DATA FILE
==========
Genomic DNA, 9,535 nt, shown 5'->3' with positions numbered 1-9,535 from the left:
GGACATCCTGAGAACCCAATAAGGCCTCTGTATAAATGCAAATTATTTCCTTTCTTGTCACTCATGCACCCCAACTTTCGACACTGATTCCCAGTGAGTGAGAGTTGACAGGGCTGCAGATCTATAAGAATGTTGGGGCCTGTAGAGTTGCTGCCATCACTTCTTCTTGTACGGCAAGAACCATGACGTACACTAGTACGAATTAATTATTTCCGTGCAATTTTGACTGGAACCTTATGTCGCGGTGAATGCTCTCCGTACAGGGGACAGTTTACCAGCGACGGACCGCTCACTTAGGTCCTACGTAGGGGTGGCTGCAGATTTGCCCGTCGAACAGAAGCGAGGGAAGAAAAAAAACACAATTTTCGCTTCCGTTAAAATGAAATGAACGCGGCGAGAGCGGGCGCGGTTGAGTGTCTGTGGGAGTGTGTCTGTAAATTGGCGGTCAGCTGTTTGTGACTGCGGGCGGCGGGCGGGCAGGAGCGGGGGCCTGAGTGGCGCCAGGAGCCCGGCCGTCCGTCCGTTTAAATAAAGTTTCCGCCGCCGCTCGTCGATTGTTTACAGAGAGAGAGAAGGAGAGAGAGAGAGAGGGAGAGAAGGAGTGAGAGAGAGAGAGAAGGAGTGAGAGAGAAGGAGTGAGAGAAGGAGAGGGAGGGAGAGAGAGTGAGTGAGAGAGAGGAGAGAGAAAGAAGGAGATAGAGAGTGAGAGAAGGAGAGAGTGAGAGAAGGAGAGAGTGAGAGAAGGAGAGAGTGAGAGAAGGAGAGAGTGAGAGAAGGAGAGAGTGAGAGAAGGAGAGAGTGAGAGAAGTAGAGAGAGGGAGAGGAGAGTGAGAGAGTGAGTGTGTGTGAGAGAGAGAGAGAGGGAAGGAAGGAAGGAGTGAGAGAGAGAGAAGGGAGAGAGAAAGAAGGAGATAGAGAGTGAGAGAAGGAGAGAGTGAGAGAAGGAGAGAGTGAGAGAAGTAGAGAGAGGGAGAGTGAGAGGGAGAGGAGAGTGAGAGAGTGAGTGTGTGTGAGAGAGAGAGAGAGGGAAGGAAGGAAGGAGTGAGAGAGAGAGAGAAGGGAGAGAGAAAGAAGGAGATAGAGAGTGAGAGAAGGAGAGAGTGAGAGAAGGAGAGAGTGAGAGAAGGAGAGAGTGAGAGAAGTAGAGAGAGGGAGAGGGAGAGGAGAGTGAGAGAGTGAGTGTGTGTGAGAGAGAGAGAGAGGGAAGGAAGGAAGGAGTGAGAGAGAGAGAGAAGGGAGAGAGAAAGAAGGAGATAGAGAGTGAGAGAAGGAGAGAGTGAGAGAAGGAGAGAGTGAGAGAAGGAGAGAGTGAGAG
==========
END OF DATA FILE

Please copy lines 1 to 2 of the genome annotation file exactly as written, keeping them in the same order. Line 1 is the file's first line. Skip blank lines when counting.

Genomic DNA, 9,535 nt, shown 5'->3' with positions numbered 1-9,535 from the left:
GGACATCCTGAGAACCCAATAAGGCCTCTGTATAAATGCAAATTATTTCCTTTCTTGTCACTCATGCACCCCAACTTTCGACACTGATTCCCAGTGAGTGAGAGTTGACAGGGCTGCAGATCTATAAGAATGTTGGGGCCTGTAGAGTTGCTGCCATCACTTCTTCTTGTACGGCAAGAACCATGACGTACACTAGTACGAATTAATTATTTCCGTGCAATTTTGACTGGAACCTTATGTCGCGGTGAATGCTCTCCGTACAGGGGACAGTTTACCAGCGACGGACCGCTCACTTAGGTCCTACGTAGGGGTGGCTGCAGATTTGCCCGTCGAACAGAAGCGAGGGAAGAAAAAAAACACAATTTTCGCTTCCGTTAAAATGAAATGAACGCGGCGAGAGCGGGCGCGGTTGAGTGTCTGTGGGAGTGTGTCTGTAAATTGGCGGTCAGCTGTTTGTGACTGCGGGCGGCGGGCGGGCAGGAGCGGGGGCCTGAGTGGCGCCAGGAGCCCGGCCGTCCGTCCGTTTAAATAAAGTTTCCGCCGCCGCTCGTCGATTGTTTACAGAGAGAGAGAAGGAGAGAGAGAGAGAGGGAGAGAAGGAGTGAGAGAGAGAGAGAAGGAGTGAGAGAGAAGGAGTGAGAGAAGGAGAGGGAGGGAGAGAGAGTGAGTGAGAGAGAGGAGAGAGAAAGAAGGAGATAGAGAGTGAGAGAAGGAGAGAGTGAGAGAAGGAGAGAGTGAGAGAAGGAGAGAGTGAGAGAAGGAGAGAGTGAGAGAAGGAGAGAGTGAGAGAAGGAGAGAGTGAGAGAAGTAGAGAGAGGGAGAGGAGAGTGAGAGAGTGAGTGTGTGTGAGAGAGAGAGAGAGGGAAGGAAGGAAGGAGTGAGAGAGAGAGAAGGGAGAGAGAAAGAAGGAGATAGAGAGTGAGAGAAGGAGAGAGTGAGAGAAGGAGAGAGTGAGAGAAGTAGAGAGAGGGAGAGTGAGAGGGAGAGGAGAGTGAGAGAGTGAGTGTGTGTGAGAGAGAGAGAGAGGGAAGGAAGGAAGGAGTGAGAGAGAGAGAGAAGGGAGAGAGAAAGAAGGAGATAGAGAGTGAGAGAAGGAGAGAGTGAGAGAAGGAGAGAGTGAGAGAAGGAGAGAGTGAGAGAAGTAGAGAGAGGGAGAGGGAGAGGAGAGTGAGAGAGTGAGTGTGTGTGAGAGAGAGAGAGAGGGAAGGAAGGAAGGAGTGAGAGAGAGAGAGAAGGGAGAGAGAAAGAAGGAGATAGAGAGTGAGAGAAGGAGAGAGTGAGAGAAGGAGAGAGTGAGAGAAGGAGAGAGTGAGAG